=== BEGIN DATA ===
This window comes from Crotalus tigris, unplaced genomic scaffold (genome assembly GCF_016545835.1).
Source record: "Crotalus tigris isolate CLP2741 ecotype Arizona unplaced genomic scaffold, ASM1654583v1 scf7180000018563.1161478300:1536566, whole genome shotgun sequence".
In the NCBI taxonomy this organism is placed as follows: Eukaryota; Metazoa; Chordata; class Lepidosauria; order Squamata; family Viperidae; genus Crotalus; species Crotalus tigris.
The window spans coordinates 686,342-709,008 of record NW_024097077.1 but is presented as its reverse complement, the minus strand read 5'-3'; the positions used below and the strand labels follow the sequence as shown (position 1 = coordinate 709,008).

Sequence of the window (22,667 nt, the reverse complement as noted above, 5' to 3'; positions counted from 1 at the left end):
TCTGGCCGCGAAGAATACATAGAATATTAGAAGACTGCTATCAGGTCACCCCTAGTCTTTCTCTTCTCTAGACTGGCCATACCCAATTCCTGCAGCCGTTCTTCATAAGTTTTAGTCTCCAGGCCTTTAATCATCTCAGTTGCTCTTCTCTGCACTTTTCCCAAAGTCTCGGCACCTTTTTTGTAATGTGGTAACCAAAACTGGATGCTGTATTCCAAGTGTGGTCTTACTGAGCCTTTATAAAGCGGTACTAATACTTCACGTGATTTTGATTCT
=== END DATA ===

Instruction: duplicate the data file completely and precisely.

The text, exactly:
This window comes from Crotalus tigris, unplaced genomic scaffold (genome assembly GCF_016545835.1).
Source record: "Crotalus tigris isolate CLP2741 ecotype Arizona unplaced genomic scaffold, ASM1654583v1 scf7180000018563.1161478300:1536566, whole genome shotgun sequence".
In the NCBI taxonomy this organism is placed as follows: Eukaryota; Metazoa; Chordata; class Lepidosauria; order Squamata; family Viperidae; genus Crotalus; species Crotalus tigris.
The window spans coordinates 686,342-709,008 of record NW_024097077.1 but is presented as its reverse complement, the minus strand read 5'-3'; the positions used below and the strand labels follow the sequence as shown (position 1 = coordinate 709,008).

Sequence of the window (22,667 nt, the reverse complement as noted above, 5' to 3'; positions counted from 1 at the left end):
TCTGGCCGCGAAGAATACATAGAATATTAGAAGACTGCTATCAGGTCACCCCTAGTCTTTCTCTTCTCTAGACTGGCCATACCCAATTCCTGCAGCCGTTCTTCATAAGTTTTAGTCTCCAGGCCTTTAATCATCTCAGTTGCTCTTCTCTGCACTTTTCCCAAAGTCTCGGCACCTTTTTTGTAATGTGGTAACCAAAACTGGATGCTGTATTCCAAGTGTGGTCTTACTGAGCCTTTATAAAGCGGTACTAATACTTCACGTGATTTTGATTCT